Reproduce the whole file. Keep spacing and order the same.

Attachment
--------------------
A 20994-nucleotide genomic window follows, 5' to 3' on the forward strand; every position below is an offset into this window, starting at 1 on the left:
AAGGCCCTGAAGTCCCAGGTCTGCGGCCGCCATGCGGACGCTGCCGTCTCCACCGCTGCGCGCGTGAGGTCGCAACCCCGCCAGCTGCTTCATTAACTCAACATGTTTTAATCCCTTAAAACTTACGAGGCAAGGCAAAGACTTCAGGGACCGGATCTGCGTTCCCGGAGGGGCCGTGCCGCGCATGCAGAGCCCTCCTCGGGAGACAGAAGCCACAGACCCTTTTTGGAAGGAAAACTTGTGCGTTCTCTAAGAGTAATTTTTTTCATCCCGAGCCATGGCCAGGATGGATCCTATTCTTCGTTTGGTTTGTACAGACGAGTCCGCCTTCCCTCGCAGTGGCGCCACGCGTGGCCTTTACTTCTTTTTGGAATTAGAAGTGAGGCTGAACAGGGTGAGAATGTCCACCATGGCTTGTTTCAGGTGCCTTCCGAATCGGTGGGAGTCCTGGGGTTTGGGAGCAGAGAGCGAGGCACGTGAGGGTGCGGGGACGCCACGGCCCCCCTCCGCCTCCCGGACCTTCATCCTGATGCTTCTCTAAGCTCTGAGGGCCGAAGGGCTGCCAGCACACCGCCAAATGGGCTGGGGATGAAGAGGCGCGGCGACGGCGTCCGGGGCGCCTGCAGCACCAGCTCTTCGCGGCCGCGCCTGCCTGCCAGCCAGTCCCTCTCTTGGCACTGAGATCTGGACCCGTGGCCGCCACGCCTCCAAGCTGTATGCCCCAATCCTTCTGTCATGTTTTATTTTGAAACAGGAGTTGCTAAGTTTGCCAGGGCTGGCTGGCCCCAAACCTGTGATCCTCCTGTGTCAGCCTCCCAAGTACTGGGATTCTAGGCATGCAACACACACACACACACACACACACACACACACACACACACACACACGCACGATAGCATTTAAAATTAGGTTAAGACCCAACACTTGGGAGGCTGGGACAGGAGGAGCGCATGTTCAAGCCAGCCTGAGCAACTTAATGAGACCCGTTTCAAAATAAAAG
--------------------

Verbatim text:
A 20994-nucleotide genomic window follows, 5' to 3' on the forward strand; every position below is an offset into this window, starting at 1 on the left:
AAGGCCCTGAAGTCCCAGGTCTGCGGCCGCCATGCGGACGCTGCCGTCTCCACCGCTGCGCGCGTGAGGTCGCAACCCCGCCAGCTGCTTCATTAACTCAACATGTTTTAATCCCTTAAAACTTACGAGGCAAGGCAAAGACTTCAGGGACCGGATCTGCGTTCCCGGAGGGGCCGTGCCGCGCATGCAGAGCCCTCCTCGGGAGACAGAAGCCACAGACCCTTTTTGGAAGGAAAACTTGTGCGTTCTCTAAGAGTAATTTTTTTCATCCCGAGCCATGGCCAGGATGGATCCTATTCTTCGTTTGGTTTGTACAGACGAGTCCGCCTTCCCTCGCAGTGGCGCCACGCGTGGCCTTTACTTCTTTTTGGAATTAGAAGTGAGGCTGAACAGGGTGAGAATGTCCACCATGGCTTGTTTCAGGTGCCTTCCGAATCGGTGGGAGTCCTGGGGTTTGGGAGCAGAGAGCGAGGCACGTGAGGGTGCGGGGACGCCACGGCCCCCCTCCGCCTCCCGGACCTTCATCCTGATGCTTCTCTAAGCTCTGAGGGCCGAAGGGCTGCCAGCACACCGCCAAATGGGCTGGGGATGAAGAGGCGCGGCGACGGCGTCCGGGGCGCCTGCAGCACCAGCTCTTCGCGGCCGCGCCTGCCTGCCAGCCAGTCCCTCTCTTGGCACTGAGATCTGGACCCGTGGCCGCCACGCCTCCAAGCTGTATGCCCCAATCCTTCTGTCATGTTTTATTTTGAAACAGGAGTTGCTAAGTTTGCCAGGGCTGGCTGGCCCCAAACCTGTGATCCTCCTGTGTCAGCCTCCCAAGTACTGGGATTCTAGGCATGCAACACACACACACACACACACACACACACACACACACACACACACACGCACGATAGCATTTAAAATTAGGTTAAGACCCAACACTTGGGAGGCTGGGACAGGAGGAGCGCATGTTCAAGCCAGCCTGAGCAACTTAATGAGACCCGTTTCAAAATAAAAG